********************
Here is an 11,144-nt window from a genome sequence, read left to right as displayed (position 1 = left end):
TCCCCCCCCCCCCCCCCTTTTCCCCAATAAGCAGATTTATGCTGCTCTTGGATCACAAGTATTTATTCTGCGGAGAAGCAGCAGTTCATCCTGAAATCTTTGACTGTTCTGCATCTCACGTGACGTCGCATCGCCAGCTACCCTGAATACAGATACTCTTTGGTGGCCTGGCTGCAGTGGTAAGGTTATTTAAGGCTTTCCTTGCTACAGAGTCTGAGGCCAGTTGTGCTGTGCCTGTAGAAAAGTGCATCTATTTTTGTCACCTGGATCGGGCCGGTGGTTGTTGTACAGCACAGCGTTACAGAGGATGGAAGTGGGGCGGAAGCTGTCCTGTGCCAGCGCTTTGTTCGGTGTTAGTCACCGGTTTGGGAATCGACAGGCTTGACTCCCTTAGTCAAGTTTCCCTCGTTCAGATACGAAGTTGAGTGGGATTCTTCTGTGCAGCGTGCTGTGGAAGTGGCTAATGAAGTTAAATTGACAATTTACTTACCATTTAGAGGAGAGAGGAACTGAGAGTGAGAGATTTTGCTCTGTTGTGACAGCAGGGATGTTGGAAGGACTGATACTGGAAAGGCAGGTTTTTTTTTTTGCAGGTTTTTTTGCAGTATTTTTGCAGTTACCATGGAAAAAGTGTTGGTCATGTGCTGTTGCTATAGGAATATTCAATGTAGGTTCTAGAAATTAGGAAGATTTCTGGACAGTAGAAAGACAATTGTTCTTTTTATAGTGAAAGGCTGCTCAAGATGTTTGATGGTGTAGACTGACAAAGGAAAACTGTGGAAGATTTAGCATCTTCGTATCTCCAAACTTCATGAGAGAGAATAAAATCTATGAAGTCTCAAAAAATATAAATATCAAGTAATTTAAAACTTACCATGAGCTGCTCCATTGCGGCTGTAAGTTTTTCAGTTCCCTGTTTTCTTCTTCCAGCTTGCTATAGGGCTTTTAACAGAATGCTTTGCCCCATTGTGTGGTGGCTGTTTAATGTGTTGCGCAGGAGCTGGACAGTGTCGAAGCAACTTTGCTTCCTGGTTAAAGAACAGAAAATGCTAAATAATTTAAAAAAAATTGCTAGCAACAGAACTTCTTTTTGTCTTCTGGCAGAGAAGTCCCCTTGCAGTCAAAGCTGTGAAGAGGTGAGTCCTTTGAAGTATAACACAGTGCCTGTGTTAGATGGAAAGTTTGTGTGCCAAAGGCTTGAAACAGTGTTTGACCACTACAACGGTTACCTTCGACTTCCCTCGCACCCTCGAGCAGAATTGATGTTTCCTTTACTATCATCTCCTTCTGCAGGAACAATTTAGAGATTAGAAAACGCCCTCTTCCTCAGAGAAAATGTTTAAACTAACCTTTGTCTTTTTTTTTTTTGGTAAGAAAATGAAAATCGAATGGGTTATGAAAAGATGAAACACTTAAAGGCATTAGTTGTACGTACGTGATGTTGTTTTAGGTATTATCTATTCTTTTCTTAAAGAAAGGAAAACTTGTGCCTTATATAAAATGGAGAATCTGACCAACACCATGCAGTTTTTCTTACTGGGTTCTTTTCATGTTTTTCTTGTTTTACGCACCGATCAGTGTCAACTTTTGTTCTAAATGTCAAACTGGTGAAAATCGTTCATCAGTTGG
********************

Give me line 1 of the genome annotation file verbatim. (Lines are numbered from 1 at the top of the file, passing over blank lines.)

Here is an 11,144-nt window from a genome sequence, read left to right as displayed (position 1 = left end):